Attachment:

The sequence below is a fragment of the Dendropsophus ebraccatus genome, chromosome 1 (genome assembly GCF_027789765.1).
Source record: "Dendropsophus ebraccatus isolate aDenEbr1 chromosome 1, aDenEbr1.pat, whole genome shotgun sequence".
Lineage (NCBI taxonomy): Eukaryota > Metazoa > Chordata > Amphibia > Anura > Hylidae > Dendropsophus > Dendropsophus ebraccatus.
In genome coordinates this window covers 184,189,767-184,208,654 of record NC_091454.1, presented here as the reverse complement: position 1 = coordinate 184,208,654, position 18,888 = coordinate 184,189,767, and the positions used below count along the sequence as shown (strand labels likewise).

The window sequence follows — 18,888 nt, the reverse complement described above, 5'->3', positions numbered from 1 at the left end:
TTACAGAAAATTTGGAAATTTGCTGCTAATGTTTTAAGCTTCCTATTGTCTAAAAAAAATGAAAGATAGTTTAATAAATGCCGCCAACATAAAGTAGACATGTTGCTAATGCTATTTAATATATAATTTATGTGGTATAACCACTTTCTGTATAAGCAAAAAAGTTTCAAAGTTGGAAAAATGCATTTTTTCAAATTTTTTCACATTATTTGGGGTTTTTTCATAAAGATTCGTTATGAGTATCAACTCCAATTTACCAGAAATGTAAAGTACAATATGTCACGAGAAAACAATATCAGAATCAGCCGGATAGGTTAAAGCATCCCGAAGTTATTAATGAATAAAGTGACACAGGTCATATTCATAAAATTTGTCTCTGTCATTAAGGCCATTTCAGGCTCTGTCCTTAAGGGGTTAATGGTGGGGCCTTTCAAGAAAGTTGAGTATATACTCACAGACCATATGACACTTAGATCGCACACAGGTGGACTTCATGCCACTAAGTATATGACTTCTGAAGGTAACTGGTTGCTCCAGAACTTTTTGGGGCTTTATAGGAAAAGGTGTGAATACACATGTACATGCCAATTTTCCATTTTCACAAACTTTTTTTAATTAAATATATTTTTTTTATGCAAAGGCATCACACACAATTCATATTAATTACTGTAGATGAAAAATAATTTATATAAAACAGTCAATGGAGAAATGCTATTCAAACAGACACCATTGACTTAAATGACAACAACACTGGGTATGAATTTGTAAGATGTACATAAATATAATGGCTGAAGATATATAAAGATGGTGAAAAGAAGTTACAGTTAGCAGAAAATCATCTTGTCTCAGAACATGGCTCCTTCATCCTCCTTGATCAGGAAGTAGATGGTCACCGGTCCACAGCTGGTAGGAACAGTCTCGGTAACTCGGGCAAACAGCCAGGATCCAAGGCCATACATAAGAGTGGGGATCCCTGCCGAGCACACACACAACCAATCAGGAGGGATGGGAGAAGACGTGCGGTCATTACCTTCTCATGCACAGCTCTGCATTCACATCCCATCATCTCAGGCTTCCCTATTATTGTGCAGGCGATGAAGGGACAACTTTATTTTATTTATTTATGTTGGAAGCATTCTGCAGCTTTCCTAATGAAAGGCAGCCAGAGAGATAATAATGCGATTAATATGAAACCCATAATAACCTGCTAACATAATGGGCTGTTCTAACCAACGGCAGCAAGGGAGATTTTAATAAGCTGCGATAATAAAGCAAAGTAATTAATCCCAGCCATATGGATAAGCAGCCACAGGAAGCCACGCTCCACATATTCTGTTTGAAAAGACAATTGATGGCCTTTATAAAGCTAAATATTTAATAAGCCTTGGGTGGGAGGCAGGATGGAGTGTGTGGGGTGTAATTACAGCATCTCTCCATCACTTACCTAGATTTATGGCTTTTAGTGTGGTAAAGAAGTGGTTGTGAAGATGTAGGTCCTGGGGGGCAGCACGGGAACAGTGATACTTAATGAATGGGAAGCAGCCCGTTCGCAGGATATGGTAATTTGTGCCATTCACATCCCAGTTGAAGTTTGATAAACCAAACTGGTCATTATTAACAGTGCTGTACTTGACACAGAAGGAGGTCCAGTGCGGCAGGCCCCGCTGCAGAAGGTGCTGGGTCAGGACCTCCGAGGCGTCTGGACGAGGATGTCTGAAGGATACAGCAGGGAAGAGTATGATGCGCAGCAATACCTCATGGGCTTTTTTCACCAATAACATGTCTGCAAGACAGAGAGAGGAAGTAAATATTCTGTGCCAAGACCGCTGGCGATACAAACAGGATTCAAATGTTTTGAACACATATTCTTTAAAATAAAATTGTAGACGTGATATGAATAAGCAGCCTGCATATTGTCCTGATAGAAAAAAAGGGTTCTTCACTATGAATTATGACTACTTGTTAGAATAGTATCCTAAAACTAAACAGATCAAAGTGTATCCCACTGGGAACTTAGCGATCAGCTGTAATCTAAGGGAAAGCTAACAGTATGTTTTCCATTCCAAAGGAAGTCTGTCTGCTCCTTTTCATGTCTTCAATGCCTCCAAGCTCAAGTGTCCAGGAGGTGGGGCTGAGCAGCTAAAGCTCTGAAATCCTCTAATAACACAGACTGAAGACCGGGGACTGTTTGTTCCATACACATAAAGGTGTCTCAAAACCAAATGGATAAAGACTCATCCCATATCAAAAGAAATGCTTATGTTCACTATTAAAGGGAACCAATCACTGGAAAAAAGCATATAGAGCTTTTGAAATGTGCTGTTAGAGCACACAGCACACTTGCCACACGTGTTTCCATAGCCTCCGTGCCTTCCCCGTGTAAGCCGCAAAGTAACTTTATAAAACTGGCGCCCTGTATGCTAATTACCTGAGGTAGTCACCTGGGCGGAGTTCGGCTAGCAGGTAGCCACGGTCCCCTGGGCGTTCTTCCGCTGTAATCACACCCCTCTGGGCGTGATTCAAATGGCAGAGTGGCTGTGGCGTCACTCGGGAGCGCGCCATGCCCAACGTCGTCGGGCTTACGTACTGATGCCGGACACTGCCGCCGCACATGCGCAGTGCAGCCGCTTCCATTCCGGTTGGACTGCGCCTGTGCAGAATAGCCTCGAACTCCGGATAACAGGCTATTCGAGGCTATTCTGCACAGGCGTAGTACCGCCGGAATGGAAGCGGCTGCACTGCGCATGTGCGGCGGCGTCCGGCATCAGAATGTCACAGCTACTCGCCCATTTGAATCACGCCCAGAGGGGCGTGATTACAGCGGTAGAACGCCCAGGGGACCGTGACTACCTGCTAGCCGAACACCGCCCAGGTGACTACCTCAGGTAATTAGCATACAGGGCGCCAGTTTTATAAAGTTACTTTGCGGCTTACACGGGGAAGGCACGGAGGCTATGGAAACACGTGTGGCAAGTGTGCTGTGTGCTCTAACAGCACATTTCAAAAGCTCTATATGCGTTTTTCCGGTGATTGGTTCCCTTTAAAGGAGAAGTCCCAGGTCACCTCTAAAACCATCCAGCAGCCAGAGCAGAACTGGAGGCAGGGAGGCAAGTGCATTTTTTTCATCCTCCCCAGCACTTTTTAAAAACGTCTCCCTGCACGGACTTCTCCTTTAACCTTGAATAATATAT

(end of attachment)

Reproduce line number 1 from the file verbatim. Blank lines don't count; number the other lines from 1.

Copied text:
The sequence below is a fragment of the Dendropsophus ebraccatus genome, chromosome 1 (genome assembly GCF_027789765.1).